This is a tale which revels in small details, from the precise movements of bodily parts to the contents of strange rooms or the effects of weather on a landscape, while deliberately swerving the large ones. An unnamed man and woman, alternating narrators, are in the Mediterranean, never confirmed as Greece but home to an incident sounding very like the 1967 coup d’etat (myriad allusions to Greek mythology also feature). Supposedly, they are looking for the woman’s brother, but this feels incidental to a chaotic jumble of sexual fantasies, lurid parties and attempted soliciting of child prostitutes, often depicted in a neither-dream-nor-real state of ambiguity.
Paragraphs frequently break mid-sentence, as if a poem is escaping from inside, and dozens of margin notes often serve more as alternate readings of thought-fragments than explanations of them. This is not a novel where empathy or identification with its protagonists is an issue; at its most piecemeal, one may not really think it a novel at all. Passages’ passages are key, though, with many containing extraordinary colour, equally romantic and amoral, and amounting to a remarkable artefact of an extraordinary writer.
Price: £10/£6.99 Ebook. Info: here
words NOEL GARDNER
Elfriede Jelinek (Fitzcarraldo Editions)
Another interesting release from the excellent Fitzcarraldo Editions, Rein Gold is a playful and digressive dissection of capitalism told through a dialogue between reimagined versions of Brünnhilde and Wotan from Wagner’s Ring Cycle.
As the precis suggests, this is a challenging read, one that requires a high level of concentration in order to follow the dense and mostly unbroken text. The dialogue between the greedy God and his disillusioned daughter is written in a heightened, Wagnerian register, and is strewn with references to myths, class politics, and musings about the corruption and greed of humanity.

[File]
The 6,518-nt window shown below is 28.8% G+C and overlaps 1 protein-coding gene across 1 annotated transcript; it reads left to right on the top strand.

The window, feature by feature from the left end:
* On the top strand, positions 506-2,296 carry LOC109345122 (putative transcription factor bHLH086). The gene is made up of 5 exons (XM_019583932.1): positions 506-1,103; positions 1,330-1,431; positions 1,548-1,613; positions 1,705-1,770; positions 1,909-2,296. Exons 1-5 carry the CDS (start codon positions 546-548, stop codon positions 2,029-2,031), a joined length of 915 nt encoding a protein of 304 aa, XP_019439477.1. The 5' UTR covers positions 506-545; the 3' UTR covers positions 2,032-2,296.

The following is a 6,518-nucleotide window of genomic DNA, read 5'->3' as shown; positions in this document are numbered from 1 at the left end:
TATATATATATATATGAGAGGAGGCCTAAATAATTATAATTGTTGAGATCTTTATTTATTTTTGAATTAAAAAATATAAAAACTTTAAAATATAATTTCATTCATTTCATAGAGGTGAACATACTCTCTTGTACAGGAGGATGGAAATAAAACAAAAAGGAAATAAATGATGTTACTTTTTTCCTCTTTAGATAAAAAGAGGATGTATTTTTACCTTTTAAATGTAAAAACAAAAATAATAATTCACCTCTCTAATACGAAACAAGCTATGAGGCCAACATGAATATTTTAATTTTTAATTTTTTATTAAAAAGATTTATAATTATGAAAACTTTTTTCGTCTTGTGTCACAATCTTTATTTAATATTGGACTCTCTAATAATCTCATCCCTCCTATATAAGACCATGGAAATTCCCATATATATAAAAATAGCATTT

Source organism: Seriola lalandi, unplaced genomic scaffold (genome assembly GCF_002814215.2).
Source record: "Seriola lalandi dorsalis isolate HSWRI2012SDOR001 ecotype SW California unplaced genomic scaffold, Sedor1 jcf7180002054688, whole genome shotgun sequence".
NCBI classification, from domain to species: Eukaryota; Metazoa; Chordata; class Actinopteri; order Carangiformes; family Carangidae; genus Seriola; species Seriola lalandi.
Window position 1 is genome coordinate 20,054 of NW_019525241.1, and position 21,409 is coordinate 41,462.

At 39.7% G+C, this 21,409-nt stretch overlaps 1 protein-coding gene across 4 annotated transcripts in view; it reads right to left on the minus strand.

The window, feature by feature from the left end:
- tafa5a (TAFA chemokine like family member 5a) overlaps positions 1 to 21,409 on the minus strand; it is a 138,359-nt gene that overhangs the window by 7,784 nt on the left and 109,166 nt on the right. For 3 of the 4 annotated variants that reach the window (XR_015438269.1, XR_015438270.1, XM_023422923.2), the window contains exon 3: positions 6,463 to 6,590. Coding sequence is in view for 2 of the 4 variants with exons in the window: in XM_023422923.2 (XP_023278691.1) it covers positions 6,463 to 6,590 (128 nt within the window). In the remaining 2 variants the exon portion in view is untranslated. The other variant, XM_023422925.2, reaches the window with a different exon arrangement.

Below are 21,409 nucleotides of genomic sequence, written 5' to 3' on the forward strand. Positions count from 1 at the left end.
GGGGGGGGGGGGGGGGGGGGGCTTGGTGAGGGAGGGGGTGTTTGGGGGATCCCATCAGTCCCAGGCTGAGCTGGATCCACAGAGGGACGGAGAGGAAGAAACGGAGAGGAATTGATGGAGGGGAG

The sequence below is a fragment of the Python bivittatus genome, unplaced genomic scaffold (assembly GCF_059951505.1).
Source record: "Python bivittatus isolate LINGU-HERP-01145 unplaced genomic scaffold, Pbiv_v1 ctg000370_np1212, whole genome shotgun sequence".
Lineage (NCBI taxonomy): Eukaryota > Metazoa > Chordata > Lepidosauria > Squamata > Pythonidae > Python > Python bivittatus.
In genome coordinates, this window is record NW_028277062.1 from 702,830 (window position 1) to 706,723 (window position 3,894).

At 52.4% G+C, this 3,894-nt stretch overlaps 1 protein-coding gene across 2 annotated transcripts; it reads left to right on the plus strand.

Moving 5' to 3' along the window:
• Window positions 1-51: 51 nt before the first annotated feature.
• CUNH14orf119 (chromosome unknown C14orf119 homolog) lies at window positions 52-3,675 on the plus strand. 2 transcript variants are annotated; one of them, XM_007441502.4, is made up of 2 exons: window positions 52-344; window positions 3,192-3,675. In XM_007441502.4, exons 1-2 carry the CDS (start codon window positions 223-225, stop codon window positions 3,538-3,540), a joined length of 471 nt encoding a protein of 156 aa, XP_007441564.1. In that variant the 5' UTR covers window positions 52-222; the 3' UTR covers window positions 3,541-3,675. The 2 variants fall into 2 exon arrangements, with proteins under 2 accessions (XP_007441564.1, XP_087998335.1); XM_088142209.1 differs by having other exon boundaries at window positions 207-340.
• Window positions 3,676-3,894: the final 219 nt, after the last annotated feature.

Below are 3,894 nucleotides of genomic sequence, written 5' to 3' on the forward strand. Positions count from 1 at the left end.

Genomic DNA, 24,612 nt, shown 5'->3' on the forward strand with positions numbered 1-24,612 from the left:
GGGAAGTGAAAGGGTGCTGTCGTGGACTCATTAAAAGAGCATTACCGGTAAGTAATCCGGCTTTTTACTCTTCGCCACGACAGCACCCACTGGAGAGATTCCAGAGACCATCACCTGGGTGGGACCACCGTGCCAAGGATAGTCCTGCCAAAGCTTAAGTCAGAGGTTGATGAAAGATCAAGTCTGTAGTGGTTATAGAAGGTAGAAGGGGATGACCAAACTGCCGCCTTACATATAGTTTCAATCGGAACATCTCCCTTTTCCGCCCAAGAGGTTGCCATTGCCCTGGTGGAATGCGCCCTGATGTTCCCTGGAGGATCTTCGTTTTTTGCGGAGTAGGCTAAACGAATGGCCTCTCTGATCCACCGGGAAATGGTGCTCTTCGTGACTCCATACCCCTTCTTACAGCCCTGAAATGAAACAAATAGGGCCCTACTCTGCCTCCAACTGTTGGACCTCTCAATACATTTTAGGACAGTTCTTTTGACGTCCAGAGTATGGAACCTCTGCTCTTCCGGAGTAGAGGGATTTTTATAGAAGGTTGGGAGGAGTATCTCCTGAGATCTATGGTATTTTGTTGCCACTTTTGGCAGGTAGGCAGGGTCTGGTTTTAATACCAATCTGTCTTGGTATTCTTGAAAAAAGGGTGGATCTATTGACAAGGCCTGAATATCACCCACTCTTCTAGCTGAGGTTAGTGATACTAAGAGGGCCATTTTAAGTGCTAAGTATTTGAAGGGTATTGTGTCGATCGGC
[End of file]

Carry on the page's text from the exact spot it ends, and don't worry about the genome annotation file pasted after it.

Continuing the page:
The book was originally written as a libretto, and in keeping with the Wagnerian tone, it’s not much interested in brevity. Although structured as a dialogue, it rarely feels like a conversation, more a series of meandering monologues from characters with opposing viewpoints. This conceit becomes increasingly wearing, due to a lack of clarity in its execution. Both characters speak opaquely, repeating themselves until whatever points they are trying to make become lost in the muddiness of the delivery. It’s a shame, because with sharper editing and less self-indulgence it could have been a much more engaging book than it is.
Price: £12.99. Info: here
words JOSHUA REES
THE SILENT LETTER
Jaume Subirana, trans. Christopher Whyte (Fum d’Estampa)
Jaume Subirana lives for the moments, for capturing moments and attempting, with acceptance of inevitable failure, to hold them in verse. The award-winning Catalonian poet likens an abandoned dinner table to the passing of a comet; “birds that we don’t see” occupy his thoughts and the ephemeral nature of snow is an enduring image in this silent letter.
Sondheim’s Moments In The Woods famously claims, “But if life were only moments, then you’d never know you had one.” Subirana finds such beauty in working against this maxim, seeing the importance in the subtext and revelling in memories we only realise, too late, are so memorable. This is, perhaps, at its most devastating in Where I Watch Beth Departing All On Her Own To School: “head feet and legs / my hands would hold / jumping along the pavement / that leads children away”.
Subirana’s collection is beautifully presented in the original Catalan, with the English translation on the opposite page. If, like me, you’re not so good at reading Catalan, it’s still a treat to turn the words over in your mouth, with the meaning, so well-rendered by Whyte on the opposite page, bringing clarity. Not that Subirana’s poetry is reading that feels like work. It’s best summed up in the entirety of Buson In Venice, “The gilded splendor of / the sun on stones / tired of being beautiful”. In a time when making new memories worth cherishing presents a challenge, Subirana reminds us such moments are all around us, every day.
Price: £11.99. Info: here
words JOHN-PAUL DAVIES